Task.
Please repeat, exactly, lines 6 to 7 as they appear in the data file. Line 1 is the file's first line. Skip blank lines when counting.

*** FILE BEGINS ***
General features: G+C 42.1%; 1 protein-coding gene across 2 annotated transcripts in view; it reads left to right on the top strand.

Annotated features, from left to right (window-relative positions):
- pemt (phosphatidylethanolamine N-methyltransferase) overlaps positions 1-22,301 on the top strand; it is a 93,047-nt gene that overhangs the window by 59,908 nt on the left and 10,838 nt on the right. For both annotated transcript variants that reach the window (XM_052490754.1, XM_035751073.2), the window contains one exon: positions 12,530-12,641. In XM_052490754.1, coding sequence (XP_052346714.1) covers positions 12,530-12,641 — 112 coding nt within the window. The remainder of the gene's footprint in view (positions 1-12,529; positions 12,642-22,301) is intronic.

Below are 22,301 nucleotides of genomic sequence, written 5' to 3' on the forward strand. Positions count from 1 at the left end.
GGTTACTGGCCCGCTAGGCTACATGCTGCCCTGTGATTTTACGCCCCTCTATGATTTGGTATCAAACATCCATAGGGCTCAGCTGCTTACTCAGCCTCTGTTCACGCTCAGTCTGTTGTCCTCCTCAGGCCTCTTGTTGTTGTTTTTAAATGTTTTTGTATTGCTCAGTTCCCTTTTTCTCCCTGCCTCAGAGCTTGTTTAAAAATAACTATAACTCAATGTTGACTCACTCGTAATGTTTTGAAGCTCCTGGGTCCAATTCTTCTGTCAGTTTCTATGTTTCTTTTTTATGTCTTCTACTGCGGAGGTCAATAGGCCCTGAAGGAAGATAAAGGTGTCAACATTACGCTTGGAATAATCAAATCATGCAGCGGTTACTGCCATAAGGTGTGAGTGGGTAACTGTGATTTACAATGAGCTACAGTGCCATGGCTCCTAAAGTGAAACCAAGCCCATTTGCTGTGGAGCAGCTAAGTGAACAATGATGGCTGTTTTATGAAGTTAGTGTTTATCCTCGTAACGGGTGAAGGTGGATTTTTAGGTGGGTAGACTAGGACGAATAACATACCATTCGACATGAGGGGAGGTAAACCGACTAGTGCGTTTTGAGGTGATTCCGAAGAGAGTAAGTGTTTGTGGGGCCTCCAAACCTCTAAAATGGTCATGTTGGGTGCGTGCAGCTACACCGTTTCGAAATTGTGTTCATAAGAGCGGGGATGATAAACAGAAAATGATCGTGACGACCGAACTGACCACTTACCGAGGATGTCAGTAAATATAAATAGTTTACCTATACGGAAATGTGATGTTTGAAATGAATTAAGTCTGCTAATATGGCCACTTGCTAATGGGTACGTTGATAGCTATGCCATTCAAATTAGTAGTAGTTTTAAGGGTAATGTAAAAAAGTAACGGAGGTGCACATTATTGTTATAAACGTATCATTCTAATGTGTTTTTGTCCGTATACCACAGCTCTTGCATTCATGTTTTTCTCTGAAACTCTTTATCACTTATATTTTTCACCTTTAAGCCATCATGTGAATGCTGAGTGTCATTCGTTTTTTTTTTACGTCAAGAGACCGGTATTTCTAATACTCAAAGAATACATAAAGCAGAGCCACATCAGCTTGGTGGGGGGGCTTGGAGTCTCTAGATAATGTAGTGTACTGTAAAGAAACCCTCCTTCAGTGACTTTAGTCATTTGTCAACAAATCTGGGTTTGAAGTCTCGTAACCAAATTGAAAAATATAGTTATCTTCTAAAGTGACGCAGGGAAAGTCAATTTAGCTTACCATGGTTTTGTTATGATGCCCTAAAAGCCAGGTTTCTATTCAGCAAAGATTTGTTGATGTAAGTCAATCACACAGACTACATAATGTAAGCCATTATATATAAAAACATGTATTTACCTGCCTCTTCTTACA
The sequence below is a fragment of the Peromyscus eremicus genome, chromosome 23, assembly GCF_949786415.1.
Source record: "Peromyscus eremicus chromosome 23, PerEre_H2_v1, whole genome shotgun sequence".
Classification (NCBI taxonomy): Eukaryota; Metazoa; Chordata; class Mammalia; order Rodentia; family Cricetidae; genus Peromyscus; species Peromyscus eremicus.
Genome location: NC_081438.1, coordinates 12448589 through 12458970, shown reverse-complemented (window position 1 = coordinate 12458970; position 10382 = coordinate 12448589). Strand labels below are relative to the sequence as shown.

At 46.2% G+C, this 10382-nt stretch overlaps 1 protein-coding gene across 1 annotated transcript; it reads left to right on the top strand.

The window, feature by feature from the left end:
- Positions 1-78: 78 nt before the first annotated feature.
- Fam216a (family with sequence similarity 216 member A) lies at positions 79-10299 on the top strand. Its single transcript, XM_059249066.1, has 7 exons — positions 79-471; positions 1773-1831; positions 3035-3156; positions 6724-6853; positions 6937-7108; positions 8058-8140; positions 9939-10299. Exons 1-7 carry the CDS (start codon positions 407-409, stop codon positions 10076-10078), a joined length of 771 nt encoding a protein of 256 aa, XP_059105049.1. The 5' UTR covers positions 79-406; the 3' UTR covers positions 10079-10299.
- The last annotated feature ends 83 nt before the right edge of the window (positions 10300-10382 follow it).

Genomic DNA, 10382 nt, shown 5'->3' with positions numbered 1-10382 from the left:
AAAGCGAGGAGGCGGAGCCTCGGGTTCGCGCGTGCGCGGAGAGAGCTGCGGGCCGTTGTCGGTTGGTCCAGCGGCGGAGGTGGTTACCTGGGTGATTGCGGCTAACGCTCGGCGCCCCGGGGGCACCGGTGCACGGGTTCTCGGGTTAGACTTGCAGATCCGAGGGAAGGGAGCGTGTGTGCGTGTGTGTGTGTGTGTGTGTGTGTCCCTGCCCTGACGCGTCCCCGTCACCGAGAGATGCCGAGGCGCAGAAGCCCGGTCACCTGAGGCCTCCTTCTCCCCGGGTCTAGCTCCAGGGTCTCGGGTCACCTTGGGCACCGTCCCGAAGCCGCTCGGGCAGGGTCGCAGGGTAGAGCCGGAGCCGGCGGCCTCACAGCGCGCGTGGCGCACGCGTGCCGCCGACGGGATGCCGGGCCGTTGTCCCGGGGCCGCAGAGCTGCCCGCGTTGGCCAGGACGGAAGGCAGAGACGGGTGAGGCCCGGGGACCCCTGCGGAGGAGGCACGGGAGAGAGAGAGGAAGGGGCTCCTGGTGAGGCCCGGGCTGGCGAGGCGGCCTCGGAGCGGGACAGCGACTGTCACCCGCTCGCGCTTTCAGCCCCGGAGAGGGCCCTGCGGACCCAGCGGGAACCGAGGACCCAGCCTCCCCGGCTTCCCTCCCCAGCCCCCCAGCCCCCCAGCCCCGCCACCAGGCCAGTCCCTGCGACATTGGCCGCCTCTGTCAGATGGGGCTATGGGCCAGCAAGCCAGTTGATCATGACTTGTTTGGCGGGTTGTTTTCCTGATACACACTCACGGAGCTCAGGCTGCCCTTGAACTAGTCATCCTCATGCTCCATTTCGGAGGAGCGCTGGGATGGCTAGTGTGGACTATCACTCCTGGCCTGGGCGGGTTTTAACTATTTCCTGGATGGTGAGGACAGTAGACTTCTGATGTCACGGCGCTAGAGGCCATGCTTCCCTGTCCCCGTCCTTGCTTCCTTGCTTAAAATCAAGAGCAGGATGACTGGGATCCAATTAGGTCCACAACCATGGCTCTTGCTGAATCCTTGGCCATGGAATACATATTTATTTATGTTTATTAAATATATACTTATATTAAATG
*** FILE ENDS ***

The sequence below is a fragment of the Peromyscus eremicus genome, chromosome 23, assembly GCF_949786415.1.
Source record: "Peromyscus eremicus chromosome 23, PerEre_H2_v1, whole genome shotgun sequence".